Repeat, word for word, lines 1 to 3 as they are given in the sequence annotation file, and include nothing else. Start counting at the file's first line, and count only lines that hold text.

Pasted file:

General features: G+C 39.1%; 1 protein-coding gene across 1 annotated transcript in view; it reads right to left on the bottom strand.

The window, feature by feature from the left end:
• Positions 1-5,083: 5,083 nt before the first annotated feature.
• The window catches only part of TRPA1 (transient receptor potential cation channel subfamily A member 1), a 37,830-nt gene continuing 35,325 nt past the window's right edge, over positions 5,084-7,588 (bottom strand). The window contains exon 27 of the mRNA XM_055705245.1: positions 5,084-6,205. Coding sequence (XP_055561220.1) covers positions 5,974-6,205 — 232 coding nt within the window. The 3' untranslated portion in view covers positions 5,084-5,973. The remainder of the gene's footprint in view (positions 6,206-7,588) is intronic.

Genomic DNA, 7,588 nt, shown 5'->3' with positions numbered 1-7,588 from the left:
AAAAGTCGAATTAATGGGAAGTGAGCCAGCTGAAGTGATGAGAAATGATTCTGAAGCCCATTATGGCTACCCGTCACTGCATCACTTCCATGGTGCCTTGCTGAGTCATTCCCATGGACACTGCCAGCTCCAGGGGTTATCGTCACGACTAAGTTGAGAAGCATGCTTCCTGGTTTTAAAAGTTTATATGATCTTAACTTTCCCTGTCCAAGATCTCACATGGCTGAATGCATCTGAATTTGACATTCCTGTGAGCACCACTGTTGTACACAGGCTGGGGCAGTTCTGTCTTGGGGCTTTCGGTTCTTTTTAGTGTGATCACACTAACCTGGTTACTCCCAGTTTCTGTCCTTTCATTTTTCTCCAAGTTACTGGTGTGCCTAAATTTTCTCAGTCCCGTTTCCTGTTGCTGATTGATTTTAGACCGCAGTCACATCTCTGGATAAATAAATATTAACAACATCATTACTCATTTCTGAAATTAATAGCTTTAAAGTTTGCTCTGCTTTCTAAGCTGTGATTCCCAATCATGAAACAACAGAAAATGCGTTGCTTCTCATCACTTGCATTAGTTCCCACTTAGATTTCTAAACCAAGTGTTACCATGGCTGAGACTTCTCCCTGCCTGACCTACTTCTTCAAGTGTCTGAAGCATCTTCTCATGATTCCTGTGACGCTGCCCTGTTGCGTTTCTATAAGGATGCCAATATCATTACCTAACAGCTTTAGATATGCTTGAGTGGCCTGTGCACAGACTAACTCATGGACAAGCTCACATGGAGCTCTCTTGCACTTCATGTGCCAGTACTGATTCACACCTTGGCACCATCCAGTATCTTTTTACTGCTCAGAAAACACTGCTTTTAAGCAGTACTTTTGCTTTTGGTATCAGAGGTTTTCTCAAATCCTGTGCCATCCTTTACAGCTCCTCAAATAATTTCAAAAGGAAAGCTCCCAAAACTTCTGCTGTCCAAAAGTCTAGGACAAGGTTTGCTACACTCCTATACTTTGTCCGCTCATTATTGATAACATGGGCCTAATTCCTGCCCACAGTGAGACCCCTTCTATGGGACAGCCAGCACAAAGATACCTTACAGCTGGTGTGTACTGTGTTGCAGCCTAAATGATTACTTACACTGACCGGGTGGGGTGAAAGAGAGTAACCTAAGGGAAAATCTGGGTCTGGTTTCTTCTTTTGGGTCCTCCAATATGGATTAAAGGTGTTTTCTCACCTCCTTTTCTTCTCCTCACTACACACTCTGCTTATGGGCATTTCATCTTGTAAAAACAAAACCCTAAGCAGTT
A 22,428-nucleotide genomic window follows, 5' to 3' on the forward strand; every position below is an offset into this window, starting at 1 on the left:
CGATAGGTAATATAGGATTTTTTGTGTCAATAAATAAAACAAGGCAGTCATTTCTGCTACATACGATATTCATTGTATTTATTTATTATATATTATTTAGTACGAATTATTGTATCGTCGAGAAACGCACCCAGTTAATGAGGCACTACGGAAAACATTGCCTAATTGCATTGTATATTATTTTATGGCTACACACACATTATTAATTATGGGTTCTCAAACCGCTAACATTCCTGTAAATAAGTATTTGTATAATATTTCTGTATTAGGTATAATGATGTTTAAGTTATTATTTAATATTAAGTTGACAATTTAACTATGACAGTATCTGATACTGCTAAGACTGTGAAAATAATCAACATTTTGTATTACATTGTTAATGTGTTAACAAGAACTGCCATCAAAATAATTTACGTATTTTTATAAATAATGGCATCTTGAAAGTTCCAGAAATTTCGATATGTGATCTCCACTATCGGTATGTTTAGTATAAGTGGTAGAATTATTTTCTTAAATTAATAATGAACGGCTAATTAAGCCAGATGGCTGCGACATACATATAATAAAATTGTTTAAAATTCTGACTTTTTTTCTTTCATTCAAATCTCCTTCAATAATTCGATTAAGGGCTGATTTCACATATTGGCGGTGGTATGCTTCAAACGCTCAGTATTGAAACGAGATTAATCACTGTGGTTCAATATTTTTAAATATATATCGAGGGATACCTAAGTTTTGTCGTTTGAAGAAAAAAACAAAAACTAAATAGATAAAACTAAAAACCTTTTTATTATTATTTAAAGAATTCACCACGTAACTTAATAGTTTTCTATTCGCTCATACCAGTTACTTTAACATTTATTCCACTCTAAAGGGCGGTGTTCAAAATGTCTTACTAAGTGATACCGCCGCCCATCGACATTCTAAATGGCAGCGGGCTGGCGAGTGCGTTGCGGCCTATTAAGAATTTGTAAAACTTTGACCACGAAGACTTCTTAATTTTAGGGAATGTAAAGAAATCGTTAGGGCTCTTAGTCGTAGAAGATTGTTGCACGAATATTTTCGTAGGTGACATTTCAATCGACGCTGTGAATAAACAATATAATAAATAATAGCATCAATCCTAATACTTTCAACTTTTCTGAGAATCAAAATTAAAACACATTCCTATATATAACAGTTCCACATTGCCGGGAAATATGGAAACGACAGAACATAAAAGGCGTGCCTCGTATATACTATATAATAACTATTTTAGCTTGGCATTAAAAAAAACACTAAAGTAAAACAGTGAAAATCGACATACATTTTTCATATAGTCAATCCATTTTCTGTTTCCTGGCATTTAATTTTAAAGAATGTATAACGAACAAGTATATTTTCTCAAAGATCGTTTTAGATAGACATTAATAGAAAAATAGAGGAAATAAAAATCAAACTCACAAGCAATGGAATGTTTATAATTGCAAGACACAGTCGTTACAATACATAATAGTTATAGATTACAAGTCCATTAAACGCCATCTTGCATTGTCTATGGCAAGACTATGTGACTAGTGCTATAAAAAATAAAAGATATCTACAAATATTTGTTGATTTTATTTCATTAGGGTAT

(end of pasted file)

General features: G+C 39.1%; 1 protein-coding gene across 1 annotated transcript in view; it reads right to left on the bottom strand.

The window, feature by feature from the left end:
• Positions 1-5,083: 5,083 nt before the first annotated feature.